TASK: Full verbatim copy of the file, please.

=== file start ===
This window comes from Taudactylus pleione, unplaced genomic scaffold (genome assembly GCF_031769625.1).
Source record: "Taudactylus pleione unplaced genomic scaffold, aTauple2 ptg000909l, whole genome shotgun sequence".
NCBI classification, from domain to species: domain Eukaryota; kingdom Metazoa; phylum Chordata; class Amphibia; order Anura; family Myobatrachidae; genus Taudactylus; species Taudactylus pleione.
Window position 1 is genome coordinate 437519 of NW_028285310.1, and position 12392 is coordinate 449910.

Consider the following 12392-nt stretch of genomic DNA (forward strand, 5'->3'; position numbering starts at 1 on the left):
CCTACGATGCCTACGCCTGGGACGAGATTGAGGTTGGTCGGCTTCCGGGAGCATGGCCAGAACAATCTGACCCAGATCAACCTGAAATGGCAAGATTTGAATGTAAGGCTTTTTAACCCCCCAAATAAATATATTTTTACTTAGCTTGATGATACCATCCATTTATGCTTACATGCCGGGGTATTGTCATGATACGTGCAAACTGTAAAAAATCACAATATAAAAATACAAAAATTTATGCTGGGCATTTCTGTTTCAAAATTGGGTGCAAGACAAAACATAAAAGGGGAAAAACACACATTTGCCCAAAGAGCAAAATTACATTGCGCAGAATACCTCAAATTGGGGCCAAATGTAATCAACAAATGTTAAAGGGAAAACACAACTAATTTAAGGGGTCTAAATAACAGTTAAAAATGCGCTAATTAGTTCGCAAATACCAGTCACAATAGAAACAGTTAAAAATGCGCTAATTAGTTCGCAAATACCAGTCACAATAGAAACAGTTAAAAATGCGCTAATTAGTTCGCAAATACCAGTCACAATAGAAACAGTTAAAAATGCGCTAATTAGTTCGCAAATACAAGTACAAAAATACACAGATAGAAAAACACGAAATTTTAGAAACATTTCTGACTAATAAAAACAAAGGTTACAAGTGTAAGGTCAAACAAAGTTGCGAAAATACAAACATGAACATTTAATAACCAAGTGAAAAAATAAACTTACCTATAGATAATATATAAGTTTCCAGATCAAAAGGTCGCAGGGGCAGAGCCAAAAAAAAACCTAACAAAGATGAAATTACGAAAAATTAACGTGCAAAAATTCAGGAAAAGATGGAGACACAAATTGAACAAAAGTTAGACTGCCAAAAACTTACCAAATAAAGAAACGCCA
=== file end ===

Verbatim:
This window comes from Taudactylus pleione, unplaced genomic scaffold (genome assembly GCF_031769625.1).
Source record: "Taudactylus pleione unplaced genomic scaffold, aTauple2 ptg000909l, whole genome shotgun sequence".
NCBI classification, from domain to species: domain Eukaryota; kingdom Metazoa; phylum Chordata; class Amphibia; order Anura; family Myobatrachidae; genus Taudactylus; species Taudactylus pleione.
Window position 1 is genome coordinate 437519 of NW_028285310.1, and position 12392 is coordinate 449910.

Consider the following 12392-nt stretch of genomic DNA (forward strand, 5'->3'; position numbering starts at 1 on the left):
CCTACGATGCCTACGCCTGGGACGAGATTGAGGTTGGTCGGCTTCCGGGAGCATGGCCAGAACAATCTGACCCAGATCAACCTGAAATGGCAAGATTTGAATGTAAGGCTTTTTAACCCCCCAAATAAATATATTTTTACTTAGCTTGATGATACCATCCATTTATGCTTACATGCCGGGGTATTGTCATGATACGTGCAAACTGTAAAAAATCACAATATAAAAATACAAAAATTTATGCTGGGCATTTCTGTTTCAAAATTGGGTGCAAGACAAAACATAAAAGGGGAAAAACACACATTTGCCCAAAGAGCAAAATTACATTGCGCAGAATACCTCAAATTGGGGCCAAATGTAATCAACAAATGTTAAAGGGAAAACACAACTAATTTAAGGGGTCTAAATAACAGTTAAAAATGCGCTAATTAGTTCGCAAATACCAGTCACAATAGAAACAGTTAAAAATGCGCTAATTAGTTCGCAAATACCAGTCACAATAGAAACAGTTAAAAATGCGCTAATTAGTTCGCAAATACCAGTCACAATAGAAACAGTTAAAAATGCGCTAATTAGTTCGCAAATACAAGTACAAAAATACACAGATAGAAAAACACGAAATTTTAGAAACATTTCTGACTAATAAAAACAAAGGTTACAAGTGTAAGGTCAAACAAAGTTGCGAAAATACAAACATGAACATTTAATAACCAAGTGAAAAAATAAACTTACCTATAGATAATATATAAGTTTCCAGATCAAAAGGTCGCAGGGGCAGAGCCAAAAAAAAACCTAACAAAGATGAAATTACGAAAAATTAACGTGCAAAAATTCAGGAAAAGATGGAGACACAAATTGAACAAAAGTTAGACTGCCAAAAACTTACCAAATAAAGAAACGCCA